·       Hotaririle si deciziile Curtii Europene a drepturilor omului in cauzele moldovenesti. Vol. IV. 1 ianuarie 2006 - 31 decembrie 2006 (2007). Chisinau: Cartier Juridic

·       Hotaririle si deciziile Curtii Europene a drepturilor omului in cauzele moldovenesti. Vol. V. 1 ianuarie 2007 - 30 iunie 2007 (2009). Chisinau: Cartier Juridic

·       Hotaririle si deciziile Curtii Europene a drepturilor omului in cauzele moldovenesti. Vol. VI. 1 iulie 2007 - 31 decembrie 2007 (2009). Chisinau: Cartier Juridic

·       Hotaririle si deciziile Curtii Europene a drepturilor omului in cauzele moldovenesti. Vol. VII. 1 ianuarie 2008 - 30 iunie 2008 (2009). Chisinau: Cartier Juridic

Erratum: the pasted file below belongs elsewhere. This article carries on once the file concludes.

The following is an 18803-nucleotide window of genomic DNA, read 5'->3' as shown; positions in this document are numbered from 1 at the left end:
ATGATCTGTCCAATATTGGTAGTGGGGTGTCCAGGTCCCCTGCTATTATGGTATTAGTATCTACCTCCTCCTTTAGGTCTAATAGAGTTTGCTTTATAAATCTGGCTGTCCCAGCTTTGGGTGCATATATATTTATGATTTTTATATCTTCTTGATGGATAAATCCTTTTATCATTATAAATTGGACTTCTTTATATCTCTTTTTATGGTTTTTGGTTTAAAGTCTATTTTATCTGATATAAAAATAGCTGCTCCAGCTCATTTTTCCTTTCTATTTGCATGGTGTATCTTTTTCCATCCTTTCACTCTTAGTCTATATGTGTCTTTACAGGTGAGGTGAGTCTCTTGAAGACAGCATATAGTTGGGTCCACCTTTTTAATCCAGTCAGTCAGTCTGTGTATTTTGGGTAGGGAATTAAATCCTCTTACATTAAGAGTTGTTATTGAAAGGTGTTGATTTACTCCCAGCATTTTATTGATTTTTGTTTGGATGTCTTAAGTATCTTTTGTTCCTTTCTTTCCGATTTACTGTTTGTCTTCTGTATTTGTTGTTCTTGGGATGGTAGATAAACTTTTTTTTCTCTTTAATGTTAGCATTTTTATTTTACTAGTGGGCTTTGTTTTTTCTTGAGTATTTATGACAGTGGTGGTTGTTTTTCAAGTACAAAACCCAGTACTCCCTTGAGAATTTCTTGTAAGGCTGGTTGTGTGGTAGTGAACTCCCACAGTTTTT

·       Hotaririle si deciziile Curtii europene a drepturilor omului in cauzele moldovenesti Vol. VIII. 1 iulie 2008 – 31 decembrie 2008 (2009). Chisinau: Gunivas

·       Hotaririle si deciziile Curtii europene a drepturilor omului in cauzele moldovenesti Vol. IX 1 ianuarie 2009 – 30 iunie 2009 (2009). Chisinau: Gunivas


International treaties

Tratate internationale la care Republica Moldova este parte 1994 - Chisinau: MOLDPRESS – is the official publication that includes all treaties to which Moldova is a party. It has 43 volumes from 1990 till present. The publication founders are Ministerul Afacerilor Externe al RM [Ministry of External Affaires] and Ministerul de Justitie al RM [Ministry of Justice] and it is published officially by MoldPress Agency.


Secondary Sources

Law Reviews

Typically, Law Schools, State Departments, Private Agencies and non-Governmental Organizations are major institutions that publish Law Reviews. The major distinction between them is content, scope and target audience to whom they are addressed. Accordingly it could be classified in five types of publications: